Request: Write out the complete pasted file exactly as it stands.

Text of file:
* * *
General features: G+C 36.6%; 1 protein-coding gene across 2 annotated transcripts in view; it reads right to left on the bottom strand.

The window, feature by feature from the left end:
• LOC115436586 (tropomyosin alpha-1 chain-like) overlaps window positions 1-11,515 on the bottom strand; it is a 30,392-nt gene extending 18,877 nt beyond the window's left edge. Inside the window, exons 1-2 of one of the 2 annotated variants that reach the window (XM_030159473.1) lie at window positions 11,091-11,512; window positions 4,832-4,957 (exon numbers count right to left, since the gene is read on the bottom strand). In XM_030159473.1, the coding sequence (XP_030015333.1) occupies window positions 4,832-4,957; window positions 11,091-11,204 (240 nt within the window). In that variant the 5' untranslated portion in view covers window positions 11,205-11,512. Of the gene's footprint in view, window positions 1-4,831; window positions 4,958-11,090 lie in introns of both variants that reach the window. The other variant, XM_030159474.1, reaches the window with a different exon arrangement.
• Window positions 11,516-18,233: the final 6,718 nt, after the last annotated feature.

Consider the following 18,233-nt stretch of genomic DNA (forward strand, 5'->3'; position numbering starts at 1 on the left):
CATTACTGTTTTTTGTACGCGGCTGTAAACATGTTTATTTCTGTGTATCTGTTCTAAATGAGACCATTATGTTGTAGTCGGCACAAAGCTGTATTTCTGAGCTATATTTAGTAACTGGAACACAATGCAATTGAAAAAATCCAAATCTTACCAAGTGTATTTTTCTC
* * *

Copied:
General features: G+C 36.6%; 1 protein-coding gene across 2 annotated transcripts in view; it reads right to left on the bottom strand.

The window, feature by feature from the left end:
• LOC115436586 (tropomyosin alpha-1 chain-like) overlaps window positions 1-11,515 on the bottom strand; it is a 30,392-nt gene extending 18,877 nt beyond the window's left edge. Inside the window, exons 1-2 of one of the 2 annotated variants that reach the window (XM_030159473.1) lie at window positions 11,091-11,512; window positions 4,832-4,957 (exon numbers count right to left, since the gene is read on the bottom strand). In XM_030159473.1, the coding sequence (XP_030015333.1) occupies window positions 4,832-4,957; window positions 11,091-11,204 (240 nt within the window). In that variant the 5' untranslated portion in view covers window positions 11,205-11,512. Of the gene's footprint in view, window positions 1-4,831; window positions 4,958-11,090 lie in introns of both variants that reach the window. The other variant, XM_030159474.1, reaches the window with a different exon arrangement.
• Window positions 11,516-18,233: the final 6,718 nt, after the last annotated feature.

Consider the following 18,233-nt stretch of genomic DNA (forward strand, 5'->3'; position numbering starts at 1 on the left):
CATTACTGTTTTTTGTACGCGGCTGTAAACATGTTTATTTCTGTGTATCTGTTCTAAATGAGACCATTATGTTGTAGTCGGCACAAAGCTGTATTTCTGAGCTATATTTAGTAACTGGAACACAATGCAATTGAAAAAATCCAAATCTTACCAAGTGTATTTTTCTC